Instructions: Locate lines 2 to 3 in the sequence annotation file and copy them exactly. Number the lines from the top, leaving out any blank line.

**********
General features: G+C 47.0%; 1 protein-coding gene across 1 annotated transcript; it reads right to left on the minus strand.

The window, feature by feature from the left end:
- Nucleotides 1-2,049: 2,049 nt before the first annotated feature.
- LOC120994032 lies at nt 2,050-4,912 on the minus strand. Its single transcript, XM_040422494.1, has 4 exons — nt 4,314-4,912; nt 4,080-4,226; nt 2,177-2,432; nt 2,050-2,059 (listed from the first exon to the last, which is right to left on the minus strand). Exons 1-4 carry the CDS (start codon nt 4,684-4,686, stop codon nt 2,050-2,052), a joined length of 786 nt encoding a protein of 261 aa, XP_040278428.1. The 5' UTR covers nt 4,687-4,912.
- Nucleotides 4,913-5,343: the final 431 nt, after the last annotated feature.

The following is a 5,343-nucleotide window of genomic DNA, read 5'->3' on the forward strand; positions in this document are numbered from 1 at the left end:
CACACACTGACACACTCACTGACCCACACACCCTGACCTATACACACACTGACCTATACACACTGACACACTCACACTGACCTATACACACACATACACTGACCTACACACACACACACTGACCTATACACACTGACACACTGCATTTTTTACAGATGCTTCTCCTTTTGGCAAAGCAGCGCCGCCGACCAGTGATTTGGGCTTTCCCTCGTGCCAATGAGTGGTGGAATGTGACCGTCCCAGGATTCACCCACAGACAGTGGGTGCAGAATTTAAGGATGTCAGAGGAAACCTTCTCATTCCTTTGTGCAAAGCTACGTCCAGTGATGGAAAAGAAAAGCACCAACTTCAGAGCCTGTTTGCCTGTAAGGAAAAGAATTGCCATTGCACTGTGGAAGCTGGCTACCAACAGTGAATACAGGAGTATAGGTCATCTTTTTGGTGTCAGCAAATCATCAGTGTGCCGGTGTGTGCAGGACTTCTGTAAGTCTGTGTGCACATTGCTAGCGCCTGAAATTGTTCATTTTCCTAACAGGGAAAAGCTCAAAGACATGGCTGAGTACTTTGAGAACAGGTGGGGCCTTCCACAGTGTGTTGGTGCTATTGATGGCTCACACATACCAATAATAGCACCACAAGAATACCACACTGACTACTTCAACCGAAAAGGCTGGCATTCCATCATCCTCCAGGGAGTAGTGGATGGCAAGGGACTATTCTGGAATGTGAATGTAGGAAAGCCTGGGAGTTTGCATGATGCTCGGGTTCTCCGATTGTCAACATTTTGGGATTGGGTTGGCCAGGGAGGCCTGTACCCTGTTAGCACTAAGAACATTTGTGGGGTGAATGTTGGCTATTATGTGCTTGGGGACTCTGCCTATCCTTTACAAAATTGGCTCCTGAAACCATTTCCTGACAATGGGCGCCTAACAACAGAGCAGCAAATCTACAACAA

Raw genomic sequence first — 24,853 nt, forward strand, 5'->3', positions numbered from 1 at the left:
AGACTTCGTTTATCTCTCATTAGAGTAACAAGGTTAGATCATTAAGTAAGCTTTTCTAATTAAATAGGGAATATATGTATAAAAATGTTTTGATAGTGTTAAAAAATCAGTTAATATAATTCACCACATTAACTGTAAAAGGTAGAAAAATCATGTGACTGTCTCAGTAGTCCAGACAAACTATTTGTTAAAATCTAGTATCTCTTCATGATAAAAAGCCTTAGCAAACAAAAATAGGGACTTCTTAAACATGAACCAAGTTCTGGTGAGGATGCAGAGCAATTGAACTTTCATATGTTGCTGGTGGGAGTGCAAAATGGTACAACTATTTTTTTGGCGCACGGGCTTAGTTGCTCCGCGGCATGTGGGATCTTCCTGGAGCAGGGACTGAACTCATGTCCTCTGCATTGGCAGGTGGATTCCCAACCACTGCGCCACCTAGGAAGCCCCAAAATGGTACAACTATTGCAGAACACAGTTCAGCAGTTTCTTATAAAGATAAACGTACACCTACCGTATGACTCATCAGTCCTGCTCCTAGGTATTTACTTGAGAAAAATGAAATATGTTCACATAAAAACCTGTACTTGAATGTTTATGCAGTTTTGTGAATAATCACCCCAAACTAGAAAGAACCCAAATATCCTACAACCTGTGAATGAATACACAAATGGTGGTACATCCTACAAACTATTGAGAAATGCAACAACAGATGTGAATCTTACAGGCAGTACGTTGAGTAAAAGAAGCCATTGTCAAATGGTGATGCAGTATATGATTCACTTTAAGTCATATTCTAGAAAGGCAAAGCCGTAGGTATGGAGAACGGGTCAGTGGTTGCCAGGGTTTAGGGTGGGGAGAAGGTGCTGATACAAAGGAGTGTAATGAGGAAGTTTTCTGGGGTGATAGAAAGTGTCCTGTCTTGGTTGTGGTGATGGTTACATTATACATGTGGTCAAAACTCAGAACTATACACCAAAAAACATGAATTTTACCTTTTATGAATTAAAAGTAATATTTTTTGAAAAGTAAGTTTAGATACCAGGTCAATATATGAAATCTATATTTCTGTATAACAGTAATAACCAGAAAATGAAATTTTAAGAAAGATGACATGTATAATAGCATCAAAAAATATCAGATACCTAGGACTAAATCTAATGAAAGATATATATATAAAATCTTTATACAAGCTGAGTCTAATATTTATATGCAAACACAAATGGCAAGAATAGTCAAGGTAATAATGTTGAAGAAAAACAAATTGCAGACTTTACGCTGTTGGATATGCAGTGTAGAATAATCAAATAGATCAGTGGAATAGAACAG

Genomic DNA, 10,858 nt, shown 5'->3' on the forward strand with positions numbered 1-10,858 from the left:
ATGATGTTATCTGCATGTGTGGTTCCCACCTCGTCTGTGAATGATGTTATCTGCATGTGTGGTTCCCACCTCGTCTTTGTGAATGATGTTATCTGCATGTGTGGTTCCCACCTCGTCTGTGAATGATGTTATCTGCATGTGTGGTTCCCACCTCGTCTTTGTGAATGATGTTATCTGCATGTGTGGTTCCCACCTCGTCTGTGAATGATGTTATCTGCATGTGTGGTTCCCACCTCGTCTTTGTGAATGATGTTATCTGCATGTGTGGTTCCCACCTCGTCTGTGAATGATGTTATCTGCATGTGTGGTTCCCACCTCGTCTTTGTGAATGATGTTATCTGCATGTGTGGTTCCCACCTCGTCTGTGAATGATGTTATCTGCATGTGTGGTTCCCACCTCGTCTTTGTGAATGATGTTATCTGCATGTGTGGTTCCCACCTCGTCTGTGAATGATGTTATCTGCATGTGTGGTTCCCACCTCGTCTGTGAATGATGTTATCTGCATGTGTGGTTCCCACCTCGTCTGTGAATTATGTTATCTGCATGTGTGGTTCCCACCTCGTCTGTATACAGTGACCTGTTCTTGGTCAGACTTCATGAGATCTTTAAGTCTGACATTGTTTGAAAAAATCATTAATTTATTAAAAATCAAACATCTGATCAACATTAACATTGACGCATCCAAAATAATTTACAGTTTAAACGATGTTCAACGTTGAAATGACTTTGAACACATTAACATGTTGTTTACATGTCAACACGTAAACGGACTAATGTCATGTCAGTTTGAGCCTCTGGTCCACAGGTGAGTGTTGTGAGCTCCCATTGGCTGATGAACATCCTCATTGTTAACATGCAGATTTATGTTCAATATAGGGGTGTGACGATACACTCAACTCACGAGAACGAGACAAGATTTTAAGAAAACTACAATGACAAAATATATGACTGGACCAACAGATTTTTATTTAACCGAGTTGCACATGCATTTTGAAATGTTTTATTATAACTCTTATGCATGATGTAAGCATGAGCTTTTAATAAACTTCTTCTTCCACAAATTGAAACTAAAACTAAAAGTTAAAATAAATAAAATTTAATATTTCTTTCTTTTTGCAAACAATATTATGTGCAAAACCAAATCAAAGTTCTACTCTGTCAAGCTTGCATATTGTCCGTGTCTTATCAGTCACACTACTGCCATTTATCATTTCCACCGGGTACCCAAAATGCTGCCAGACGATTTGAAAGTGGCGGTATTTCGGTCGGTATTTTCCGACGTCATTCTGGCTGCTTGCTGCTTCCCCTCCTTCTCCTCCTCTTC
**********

The window, feature by feature from the left end:
- Nucleotides 1-2,049: 2,049 nt before the first annotated feature.